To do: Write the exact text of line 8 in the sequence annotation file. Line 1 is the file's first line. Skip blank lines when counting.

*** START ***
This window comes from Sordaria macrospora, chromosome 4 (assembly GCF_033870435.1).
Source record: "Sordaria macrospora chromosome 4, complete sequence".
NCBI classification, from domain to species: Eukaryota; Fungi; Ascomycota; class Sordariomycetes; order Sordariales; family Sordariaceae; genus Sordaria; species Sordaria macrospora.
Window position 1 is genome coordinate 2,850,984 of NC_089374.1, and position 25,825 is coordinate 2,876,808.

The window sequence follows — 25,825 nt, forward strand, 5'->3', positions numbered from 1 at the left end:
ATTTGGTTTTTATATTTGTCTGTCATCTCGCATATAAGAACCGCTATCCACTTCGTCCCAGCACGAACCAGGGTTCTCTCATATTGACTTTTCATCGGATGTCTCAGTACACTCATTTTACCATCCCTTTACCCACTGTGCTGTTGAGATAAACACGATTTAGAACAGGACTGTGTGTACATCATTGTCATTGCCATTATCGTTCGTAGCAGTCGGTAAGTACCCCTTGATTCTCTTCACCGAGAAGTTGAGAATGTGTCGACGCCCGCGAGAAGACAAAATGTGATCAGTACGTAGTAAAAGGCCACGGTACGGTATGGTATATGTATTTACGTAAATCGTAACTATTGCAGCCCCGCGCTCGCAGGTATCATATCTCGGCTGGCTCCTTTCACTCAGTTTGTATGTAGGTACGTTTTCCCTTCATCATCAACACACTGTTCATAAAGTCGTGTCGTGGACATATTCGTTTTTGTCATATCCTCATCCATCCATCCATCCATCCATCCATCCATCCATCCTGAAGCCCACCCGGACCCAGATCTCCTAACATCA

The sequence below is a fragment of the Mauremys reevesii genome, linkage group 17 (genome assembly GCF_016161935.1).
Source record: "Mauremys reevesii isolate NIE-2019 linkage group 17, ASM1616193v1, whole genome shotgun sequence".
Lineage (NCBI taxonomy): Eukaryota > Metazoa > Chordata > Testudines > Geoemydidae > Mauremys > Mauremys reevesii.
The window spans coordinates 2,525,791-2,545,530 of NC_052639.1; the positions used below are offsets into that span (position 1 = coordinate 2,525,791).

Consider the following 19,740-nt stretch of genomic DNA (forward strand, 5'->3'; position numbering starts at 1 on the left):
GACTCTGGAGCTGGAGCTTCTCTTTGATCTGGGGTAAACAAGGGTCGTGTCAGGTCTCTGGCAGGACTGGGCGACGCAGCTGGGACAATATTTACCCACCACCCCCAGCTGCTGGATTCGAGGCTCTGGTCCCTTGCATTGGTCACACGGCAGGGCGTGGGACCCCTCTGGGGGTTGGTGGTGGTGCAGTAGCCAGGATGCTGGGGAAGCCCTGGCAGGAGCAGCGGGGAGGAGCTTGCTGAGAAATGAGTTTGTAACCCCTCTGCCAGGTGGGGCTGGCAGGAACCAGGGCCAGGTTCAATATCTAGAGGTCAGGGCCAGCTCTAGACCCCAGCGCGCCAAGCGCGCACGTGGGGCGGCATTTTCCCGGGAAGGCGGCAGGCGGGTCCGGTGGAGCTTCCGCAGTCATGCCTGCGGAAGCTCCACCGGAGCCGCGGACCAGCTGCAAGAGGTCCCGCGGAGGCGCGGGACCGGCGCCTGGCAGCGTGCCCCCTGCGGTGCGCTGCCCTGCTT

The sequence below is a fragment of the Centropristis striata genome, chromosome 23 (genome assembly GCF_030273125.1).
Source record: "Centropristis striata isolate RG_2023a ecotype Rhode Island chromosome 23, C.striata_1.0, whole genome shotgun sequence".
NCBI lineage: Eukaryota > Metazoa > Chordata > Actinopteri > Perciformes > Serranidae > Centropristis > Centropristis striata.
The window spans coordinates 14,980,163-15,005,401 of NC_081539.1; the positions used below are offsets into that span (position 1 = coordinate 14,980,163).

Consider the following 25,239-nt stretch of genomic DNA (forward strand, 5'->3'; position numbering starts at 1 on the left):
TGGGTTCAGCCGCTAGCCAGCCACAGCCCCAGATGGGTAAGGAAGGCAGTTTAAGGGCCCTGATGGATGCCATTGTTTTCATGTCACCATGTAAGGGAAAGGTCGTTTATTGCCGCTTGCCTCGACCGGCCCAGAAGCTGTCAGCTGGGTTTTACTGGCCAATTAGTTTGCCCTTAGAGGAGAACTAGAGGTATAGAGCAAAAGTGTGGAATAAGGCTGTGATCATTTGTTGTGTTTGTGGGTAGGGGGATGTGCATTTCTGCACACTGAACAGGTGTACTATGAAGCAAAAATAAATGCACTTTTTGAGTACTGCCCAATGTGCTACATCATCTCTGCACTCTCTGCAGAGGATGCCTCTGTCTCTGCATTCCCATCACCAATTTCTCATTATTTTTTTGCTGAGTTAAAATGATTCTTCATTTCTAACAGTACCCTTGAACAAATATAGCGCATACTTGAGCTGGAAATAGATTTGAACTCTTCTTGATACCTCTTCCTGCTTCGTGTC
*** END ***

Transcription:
Source record: "Mauremys reevesii isolate NIE-2019 linkage group 17, ASM1616193v1, whole genome shotgun sequence".